All My Rowdy Friends: A review of Whitaker by Watterson
by Cassandra Watterson
PunksWritePoems Press out of Chesterfield, VA, is one of the many print on demand independent presses that challenge the (bigger) small presses for talent and audience. Social media outlets boast active poetry communities that rival the small press and academic scene that has dominated American poetry for decades. While academics might scoff at Tumblr poets who have thousands of readers and sell hundreds of print on demand books, it’s hard to ignore that a social media account on Wattpad might net a young writer hundreds more readers than a publication in a regional small press magazine.
If Stephen Scott Whitaker’s All My Rowdy Friends, $12, from PunksWritePoems Press is any indication of what the independent press is bringing to the table, then small and big presses should take note. Whitaker’s collection tackles addiction and transformation head on, whether personal or second hand. Friends’ realistic and unsettling poems seek to marry the dark and the light, the art of alchemy, and goes for the jugular without flinching.
Friends’ cover features a coiling snake skeleton against an Infinite Jest sky-blue that catches the eye. The snake turns out to be a central motif to the re-imagined Tiresias tales Whitaker conducts throughout Friends’ movements. Here’s how the old myth goes: once a young man saw two snakes mating and he took a stick and knocked them apart. They turned out to be Hera’s favorite pets and she punished him, Tiresias, by turning him into a woman which he remained for seven years. Whitaker takes this ancient gender bending tale and drags it through the gutter, pun intended. Whitaker examines gender dysphoria from a variety of angles using the lens of the old myth. We see a young boy cross dressing in his mother’s clothes, we see a confident woman eager to give into desire, we see a loving parent showing shame at her self-abuse, a drag queen on a bender, etc. Tiresias, Whitaker reminds, becomes so attuned to the Gods because she can see both sides of the human perspective, and even bore two children. Tiresias, the first transgendered person in literature, is brought back to life with punk rock verve.
What’s fantastic about All My Rowdy Friends is how the tension and static between male and female ripples out of the Tiresias stories and is magnified throughout the book. The transformation process, that transition, is the most important part of a story whether the subject is an addict, a transgendered woman, or a pop culture icon. (Batman recast as a sadist in leather is both hilarious, dangerous, and creepy. And also dead on.)
Stylistically Whitaker gives us tight controlled lines, long and short breaths, and wears his influences on his sleeve; the book is footnoted, almost a modernist throwback to encouraging a side conversation with the asides. Occasionally Whitaker employs long breathy lines that recall classical compositions, notes that trill and repeat. “Winter Fever” and “Surrender” are the best examples where Whitaker delivers knotty lyricism. But Whitaker also excels at shorter lines, the clipped brilliance of “Incantation” and “How to Find the Edge of the Atlantic” put sound and breath up front and center.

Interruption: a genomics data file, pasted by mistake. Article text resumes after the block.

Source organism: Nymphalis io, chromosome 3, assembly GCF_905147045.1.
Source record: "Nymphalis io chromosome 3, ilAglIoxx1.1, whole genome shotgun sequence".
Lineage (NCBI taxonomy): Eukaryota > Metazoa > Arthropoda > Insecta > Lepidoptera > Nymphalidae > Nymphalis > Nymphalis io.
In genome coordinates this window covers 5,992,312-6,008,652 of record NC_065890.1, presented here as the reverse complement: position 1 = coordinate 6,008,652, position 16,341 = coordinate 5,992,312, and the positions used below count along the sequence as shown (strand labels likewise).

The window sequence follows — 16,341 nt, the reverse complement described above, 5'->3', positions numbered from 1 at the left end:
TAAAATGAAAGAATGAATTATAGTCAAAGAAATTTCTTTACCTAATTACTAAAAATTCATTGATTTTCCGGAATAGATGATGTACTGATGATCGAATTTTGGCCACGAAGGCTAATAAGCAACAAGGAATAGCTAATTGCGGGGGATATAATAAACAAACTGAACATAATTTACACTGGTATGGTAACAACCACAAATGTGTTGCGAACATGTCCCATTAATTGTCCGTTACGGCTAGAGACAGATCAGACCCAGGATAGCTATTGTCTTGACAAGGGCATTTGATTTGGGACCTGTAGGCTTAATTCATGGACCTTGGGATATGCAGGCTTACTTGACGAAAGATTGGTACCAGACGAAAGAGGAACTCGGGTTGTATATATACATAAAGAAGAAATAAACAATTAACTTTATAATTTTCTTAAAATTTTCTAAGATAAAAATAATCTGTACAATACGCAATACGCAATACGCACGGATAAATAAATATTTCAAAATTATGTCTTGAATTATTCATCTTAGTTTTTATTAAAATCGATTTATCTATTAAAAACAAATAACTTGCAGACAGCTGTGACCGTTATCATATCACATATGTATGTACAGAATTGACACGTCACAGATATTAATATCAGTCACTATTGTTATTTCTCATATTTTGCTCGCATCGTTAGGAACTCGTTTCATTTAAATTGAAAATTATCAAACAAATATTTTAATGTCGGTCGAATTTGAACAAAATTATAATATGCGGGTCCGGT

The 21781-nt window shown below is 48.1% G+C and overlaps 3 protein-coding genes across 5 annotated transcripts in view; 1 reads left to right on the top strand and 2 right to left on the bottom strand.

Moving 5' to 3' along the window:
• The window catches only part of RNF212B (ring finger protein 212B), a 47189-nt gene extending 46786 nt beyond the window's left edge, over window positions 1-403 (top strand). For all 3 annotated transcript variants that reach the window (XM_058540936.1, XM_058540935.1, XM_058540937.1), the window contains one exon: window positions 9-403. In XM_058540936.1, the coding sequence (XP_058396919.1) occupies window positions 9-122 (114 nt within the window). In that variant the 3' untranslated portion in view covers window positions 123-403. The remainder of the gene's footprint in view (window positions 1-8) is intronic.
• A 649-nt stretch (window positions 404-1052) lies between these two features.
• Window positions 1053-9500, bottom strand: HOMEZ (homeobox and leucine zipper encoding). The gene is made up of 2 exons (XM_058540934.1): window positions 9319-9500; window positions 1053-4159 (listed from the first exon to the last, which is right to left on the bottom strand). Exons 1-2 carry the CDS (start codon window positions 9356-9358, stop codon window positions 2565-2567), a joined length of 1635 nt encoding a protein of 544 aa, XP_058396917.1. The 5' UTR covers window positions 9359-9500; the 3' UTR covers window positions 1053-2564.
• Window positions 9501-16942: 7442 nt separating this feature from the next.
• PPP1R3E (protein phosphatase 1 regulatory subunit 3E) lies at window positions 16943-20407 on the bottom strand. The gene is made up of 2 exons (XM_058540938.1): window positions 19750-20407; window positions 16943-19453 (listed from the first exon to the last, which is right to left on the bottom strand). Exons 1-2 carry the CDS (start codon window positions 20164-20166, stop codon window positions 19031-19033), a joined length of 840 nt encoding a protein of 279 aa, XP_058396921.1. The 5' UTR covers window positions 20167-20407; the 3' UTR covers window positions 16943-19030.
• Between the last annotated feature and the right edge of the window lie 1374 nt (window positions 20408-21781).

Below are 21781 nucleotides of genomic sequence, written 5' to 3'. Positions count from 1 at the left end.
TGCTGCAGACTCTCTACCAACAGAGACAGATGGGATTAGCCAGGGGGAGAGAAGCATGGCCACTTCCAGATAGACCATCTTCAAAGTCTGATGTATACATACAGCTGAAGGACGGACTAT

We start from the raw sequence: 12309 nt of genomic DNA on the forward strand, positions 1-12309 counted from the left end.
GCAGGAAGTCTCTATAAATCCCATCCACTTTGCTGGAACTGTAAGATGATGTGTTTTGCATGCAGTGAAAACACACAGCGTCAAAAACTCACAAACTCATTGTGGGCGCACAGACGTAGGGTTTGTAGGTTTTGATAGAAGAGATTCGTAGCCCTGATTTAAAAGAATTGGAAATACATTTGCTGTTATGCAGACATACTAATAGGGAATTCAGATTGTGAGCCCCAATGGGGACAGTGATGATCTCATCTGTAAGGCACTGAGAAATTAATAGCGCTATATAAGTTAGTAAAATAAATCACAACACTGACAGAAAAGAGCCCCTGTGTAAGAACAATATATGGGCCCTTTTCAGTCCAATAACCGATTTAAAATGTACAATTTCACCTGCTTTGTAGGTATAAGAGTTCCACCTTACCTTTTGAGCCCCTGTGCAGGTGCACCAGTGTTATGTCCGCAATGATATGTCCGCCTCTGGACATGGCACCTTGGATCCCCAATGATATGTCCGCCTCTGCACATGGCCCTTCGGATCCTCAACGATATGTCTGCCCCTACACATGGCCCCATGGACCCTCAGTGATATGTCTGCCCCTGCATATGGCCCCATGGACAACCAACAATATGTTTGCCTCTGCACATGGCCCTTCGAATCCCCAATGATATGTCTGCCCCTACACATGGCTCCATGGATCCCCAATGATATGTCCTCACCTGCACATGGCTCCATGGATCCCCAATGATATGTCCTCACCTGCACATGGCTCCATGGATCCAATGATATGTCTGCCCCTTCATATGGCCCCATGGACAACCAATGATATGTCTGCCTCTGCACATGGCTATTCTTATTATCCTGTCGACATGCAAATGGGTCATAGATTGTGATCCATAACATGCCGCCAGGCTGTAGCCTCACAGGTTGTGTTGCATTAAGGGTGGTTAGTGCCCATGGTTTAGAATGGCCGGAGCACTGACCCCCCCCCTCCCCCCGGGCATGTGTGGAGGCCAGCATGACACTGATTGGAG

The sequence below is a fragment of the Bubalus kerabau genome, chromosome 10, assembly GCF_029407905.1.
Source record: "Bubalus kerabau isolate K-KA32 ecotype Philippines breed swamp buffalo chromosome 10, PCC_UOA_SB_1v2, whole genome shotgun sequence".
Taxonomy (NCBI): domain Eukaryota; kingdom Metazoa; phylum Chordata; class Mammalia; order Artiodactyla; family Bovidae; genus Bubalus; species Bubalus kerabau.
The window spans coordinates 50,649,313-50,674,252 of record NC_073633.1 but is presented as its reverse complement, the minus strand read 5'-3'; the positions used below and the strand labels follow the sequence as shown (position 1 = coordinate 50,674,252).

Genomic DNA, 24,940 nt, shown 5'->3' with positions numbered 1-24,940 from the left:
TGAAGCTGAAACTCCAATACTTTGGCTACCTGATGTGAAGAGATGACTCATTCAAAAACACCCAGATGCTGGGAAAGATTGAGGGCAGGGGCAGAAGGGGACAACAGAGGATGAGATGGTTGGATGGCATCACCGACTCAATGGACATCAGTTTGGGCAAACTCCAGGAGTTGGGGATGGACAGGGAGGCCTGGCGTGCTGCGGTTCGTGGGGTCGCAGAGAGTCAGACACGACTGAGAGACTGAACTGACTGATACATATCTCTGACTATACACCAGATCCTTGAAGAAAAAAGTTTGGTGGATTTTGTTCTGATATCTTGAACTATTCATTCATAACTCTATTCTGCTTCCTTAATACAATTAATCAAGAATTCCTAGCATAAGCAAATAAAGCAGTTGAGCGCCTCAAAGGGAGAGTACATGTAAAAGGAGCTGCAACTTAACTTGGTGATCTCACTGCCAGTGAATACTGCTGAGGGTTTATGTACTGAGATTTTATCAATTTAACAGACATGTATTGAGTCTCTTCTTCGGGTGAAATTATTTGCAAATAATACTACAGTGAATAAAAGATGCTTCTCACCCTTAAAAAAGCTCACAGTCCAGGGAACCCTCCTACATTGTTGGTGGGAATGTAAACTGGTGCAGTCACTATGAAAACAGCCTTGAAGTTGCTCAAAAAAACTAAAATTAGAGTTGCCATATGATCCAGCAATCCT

Whitaker also uses theatrical tropes, not only masks, but even semi stage directions in “Fever Dialogue” a hallucinatory poem that is staged, and choreographed, and that echoes the book’s main themes, addiction, illness, and desires of the flesh (i.e. “Water, the first mother of us all.”)
Like Ocean Vuong (See Watterson’s review in TTR Craft Talk), Whitaker’s poems are not some trumped up moment of clarity about the emotional impact of hanging pictures on a Saturday afternoon, or mowing the lawn and discovering the natural world has crept into your yard. No, like Vuong, Whitaker offers up poems where life is in danger. Both Vuong, and Whitaker create a slippery middle ground where gender, death and life, and survival are recast as poetry with classical bones. Vuong’s poems feature a war torn landscape, while Whitaker gives us the rural south, at war with opiates, alcohol, and poverty.
Whitaker gives us several characters to follow. We have Tiresias, who shows up throughout, and Christy, according to the notes, a composite character. The main character of the “Christy” poems is hanging on by a thread. Her mother’s “disappointed mouth cocked at <her> like a gun.” Later, abandoned, addicted, and writing to her sponsor from jail, she still manages to find peace in the simplest pleasures: fields, pastures, a lone radio. All My Rowdy Friends delivers on the grit, and showcases Whitaker’s softer side. It’s both refreshingly challenging at the same time that it is accessible.
PunksWritePoems, Whitaker, and the pod-casting duo, the Alpine Strangers, collaborated to bring us a set list of many of the poems as interpreted by Alpine Strangers, which are Nate McFadden and Cody Grimm. These stories, told with ambient sounds, or even punked out in a snarling snaking song called “Two Snakes Fucking,” are a fantastic companion piece to the book.
It makes me wonder why don’t more publishers do this? You can listen to them here: https://soundcloud.com/alpine-strangers/sets/all-my-rowdy-friends
Cassandra Watterson lives north of Philadelphia, and makes a living as a freelance writer and a part-time teacher of English literature. She was educated at Towson University and the University of Scranton.
Read Cassandra’s Review of Night Sky With Exit Wounds by Ocean Vuong, an author with large publishing house Copper Canyon Press, here and now.